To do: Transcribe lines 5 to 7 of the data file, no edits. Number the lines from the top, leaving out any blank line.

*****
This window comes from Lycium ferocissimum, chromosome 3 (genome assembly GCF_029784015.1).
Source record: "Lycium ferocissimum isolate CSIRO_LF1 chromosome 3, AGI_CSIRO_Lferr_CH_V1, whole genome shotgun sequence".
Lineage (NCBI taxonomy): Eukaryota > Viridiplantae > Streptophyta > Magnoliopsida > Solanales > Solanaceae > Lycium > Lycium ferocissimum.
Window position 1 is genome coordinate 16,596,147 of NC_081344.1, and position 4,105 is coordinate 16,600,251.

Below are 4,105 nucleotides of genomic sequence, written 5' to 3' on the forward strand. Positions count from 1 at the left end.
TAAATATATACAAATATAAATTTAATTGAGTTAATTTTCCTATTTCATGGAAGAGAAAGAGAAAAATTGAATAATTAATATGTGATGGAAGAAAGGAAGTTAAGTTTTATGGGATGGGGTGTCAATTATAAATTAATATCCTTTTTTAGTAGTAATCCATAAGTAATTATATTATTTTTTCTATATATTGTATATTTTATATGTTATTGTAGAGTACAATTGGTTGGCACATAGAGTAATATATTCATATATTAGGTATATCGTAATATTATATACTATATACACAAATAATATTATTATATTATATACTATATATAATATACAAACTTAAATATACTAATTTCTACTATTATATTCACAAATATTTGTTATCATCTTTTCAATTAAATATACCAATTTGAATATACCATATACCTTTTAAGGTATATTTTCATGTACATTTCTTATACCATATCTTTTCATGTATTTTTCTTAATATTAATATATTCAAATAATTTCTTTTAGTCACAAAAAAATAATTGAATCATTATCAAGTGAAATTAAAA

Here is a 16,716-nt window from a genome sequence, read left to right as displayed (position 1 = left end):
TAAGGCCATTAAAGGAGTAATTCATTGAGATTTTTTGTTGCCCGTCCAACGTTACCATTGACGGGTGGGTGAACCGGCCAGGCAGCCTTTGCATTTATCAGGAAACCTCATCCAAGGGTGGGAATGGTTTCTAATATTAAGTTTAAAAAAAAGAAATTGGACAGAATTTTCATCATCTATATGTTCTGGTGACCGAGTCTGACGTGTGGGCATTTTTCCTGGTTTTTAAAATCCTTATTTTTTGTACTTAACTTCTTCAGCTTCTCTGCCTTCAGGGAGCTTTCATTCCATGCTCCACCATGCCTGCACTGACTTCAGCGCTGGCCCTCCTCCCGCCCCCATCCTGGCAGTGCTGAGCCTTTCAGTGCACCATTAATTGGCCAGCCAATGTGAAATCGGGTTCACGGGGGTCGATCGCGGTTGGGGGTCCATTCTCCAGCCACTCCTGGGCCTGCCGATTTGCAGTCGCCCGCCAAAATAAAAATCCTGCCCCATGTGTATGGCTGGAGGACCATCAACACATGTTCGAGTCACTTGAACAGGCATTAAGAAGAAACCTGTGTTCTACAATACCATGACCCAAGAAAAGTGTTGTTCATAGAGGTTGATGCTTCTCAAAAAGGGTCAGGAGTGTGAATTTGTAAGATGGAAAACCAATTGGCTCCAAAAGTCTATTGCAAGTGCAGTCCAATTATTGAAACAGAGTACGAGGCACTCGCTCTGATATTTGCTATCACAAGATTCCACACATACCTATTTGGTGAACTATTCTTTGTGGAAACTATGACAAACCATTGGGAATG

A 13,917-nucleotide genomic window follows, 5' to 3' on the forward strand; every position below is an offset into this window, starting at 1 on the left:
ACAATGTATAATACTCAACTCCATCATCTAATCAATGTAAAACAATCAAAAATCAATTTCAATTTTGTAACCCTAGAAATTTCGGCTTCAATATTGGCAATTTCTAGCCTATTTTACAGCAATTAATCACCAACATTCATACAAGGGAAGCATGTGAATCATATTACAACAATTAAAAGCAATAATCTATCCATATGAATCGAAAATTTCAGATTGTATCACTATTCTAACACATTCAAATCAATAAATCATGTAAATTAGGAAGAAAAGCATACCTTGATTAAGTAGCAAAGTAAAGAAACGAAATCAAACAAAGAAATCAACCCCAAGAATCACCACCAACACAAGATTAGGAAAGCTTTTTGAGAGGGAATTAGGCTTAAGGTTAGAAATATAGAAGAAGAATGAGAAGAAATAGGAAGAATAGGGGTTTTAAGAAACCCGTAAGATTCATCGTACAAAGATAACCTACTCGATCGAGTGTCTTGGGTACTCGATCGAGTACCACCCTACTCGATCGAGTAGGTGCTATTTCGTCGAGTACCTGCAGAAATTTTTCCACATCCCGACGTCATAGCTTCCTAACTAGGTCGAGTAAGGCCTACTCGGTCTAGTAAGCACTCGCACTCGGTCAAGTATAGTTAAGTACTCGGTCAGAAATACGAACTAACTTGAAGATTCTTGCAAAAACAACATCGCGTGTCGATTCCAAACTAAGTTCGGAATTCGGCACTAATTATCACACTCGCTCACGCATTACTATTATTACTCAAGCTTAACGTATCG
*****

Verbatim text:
Below are 4,105 nucleotides of genomic sequence, written 5' to 3' on the forward strand. Positions count from 1 at the left end.
TAAATATATACAAATATAAATTTAATTGAGTTAATTTTCCTATTTCATGGAAGAGAAAGAGAAAAATTGAATAATTAATATGTGATGGAAGAAAGGAAGTTAAGTTTTATGGGATGGGGTGTCAATTATAAATTAATATCCTTTTTTAGTAGTAATCCATAAGTAATTATATTATTTTTTCTATATATTGTATATTTTATATGTTATTGTAGAGTACAATTGGTTGGCACATAGAGTAATATATTCATATATTAGGTATATCGTAATATTATATACTATATACACAAATAATATTATTATATTATATACTATATATAATATACAAACTTAAATATACTAATTTCTACTATTATATTCACAAATATTTGTTATCATCTTTTCAATTAAATATACCAATTTGAATATACCATATACCTTTTAAGGTATATTTTCATGTACATTTCTTATACCATATCTTTTCATGTATTTTTCTTAATATTAATATATTCAAATAATTTCTTTTAGTCACAAAAAAATAATTGAATCATTATCAAGTGAAATTAAAA

Here is a 16,716-nt window from a genome sequence, read left to right as displayed (position 1 = left end):